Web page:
Marketing for good – not evil
Associate Professor Svetlana Bogomolova
Senior Marketing Scientist at the Ehrenberg-Bass Institute for Marketing Science
Director, The Barossa Co-op
Master by Research, Marketing
Associate Professor Svetlana Bogomolova is an expert shopper. But not just any shopper, as a consumer and social marketing researcher, she knows her way around complex marketing theories and practice, not to mention a bustling supermarket aisle.
Her studies have included extensive research into food choices and shopping habits, including the intricacies of the supermarket landscape and what shoppers are naturally attracted to – and why certain foods are stocked in particular places.
“A typical supermarket stocks over 30,000 items and yet a typical household buys just 300 or so unique products per year. That is, they walk past roughly 29,700 products on shelves without putting any of these in their baskets,” writes Associate Professor Svetlana Bogomolova in The Conversation.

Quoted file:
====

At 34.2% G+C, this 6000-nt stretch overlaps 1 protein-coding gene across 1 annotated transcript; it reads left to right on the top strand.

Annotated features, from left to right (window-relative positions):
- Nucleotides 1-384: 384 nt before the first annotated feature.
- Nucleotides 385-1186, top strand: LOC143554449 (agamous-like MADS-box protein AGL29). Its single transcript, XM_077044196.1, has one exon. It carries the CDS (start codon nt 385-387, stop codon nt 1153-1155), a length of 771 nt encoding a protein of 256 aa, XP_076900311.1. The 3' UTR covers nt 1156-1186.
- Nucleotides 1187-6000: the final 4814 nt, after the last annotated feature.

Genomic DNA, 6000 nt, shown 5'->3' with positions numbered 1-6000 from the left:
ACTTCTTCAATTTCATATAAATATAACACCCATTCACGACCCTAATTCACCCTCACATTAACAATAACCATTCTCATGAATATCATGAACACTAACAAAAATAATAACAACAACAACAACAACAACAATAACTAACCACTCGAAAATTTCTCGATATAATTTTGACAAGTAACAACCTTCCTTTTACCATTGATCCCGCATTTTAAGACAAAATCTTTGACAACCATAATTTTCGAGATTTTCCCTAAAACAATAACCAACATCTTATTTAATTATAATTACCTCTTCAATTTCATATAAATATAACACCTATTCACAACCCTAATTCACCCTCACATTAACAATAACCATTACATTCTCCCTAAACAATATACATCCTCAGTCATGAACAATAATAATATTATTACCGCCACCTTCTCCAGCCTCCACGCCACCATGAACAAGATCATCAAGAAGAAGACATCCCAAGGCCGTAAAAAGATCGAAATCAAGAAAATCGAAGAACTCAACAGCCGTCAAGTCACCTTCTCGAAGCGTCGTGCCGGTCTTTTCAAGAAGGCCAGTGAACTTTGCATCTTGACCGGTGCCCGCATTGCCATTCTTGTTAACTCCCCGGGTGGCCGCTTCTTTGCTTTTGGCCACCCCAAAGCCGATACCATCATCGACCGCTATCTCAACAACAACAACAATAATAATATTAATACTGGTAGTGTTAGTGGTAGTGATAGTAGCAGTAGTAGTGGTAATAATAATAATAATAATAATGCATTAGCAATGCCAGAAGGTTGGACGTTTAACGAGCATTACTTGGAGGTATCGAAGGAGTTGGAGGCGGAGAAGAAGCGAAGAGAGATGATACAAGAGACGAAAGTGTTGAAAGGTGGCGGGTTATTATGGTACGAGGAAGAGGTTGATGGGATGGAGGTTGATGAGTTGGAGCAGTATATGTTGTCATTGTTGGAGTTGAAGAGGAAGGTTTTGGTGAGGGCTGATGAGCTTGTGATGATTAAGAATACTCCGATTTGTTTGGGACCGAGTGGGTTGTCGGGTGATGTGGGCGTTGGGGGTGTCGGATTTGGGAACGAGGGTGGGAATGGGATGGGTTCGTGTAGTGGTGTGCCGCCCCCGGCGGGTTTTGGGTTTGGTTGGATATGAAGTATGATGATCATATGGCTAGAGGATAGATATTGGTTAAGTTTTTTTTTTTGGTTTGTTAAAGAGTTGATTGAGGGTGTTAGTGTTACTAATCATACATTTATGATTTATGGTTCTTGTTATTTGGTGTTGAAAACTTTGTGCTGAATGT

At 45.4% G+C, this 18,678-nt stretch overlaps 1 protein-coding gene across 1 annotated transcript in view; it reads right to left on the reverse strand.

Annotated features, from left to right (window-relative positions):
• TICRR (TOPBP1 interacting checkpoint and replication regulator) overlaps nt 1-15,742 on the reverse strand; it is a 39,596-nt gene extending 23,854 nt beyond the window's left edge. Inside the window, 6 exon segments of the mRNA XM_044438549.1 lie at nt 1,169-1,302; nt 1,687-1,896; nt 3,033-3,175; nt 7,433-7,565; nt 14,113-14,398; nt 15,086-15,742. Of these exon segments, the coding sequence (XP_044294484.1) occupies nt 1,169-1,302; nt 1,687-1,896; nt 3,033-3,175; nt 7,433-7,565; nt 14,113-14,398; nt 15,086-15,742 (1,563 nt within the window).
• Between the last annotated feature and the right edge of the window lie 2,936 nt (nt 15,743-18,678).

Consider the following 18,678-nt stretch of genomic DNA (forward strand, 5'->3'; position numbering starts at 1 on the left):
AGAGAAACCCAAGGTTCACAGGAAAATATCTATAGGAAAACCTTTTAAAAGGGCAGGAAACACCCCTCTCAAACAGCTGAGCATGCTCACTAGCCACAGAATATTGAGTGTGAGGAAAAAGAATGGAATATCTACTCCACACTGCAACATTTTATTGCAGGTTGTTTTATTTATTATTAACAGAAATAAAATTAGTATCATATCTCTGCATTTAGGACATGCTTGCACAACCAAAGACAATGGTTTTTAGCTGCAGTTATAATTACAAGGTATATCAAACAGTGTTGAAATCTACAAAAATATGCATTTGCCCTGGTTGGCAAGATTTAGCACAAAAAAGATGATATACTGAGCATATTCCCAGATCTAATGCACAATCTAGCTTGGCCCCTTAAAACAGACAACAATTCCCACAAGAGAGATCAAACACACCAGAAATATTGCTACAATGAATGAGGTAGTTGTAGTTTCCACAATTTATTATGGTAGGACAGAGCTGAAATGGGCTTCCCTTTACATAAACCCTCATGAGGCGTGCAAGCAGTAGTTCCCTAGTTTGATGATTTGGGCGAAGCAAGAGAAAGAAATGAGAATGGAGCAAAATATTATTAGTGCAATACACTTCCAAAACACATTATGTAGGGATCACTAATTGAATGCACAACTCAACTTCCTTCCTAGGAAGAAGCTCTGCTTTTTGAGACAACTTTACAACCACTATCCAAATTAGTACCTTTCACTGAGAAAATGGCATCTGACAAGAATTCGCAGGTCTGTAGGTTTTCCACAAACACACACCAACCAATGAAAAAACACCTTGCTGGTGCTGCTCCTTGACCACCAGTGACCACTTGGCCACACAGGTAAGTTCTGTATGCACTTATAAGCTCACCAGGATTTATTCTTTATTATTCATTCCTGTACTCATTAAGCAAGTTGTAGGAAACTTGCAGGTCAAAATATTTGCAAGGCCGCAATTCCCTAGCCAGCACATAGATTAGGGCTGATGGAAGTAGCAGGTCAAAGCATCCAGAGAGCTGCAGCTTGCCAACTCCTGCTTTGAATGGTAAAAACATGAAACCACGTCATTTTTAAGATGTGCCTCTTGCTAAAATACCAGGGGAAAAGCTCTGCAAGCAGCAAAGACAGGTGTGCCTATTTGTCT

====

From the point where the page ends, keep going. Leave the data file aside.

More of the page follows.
“That’s assuming those shoppers actually walk past the shelves in the first place! Despite a quarter of shoppers claiming to traverse every aisle on a shopping trip, less than 2% of shoppers actually do.
“Shoppers are naturally attracted to empty spaces. They prefer a wide pathway around a store or mall that allows them to see into the distance and avoid getting too close to other shoppers. Thus, the most common route around a store is the perimeter of the store, known as the “racetrack”.
“From that main route shoppers can see down each aisle and duck in and out to get the items they need. Naturally, the shelves at the ends of aisles, known as “endcaps” or “gondola ends”, are the most valuable, simply because more people go past products placed here. So these products get seen (and bought) by more people than products hidden away in the aisles.”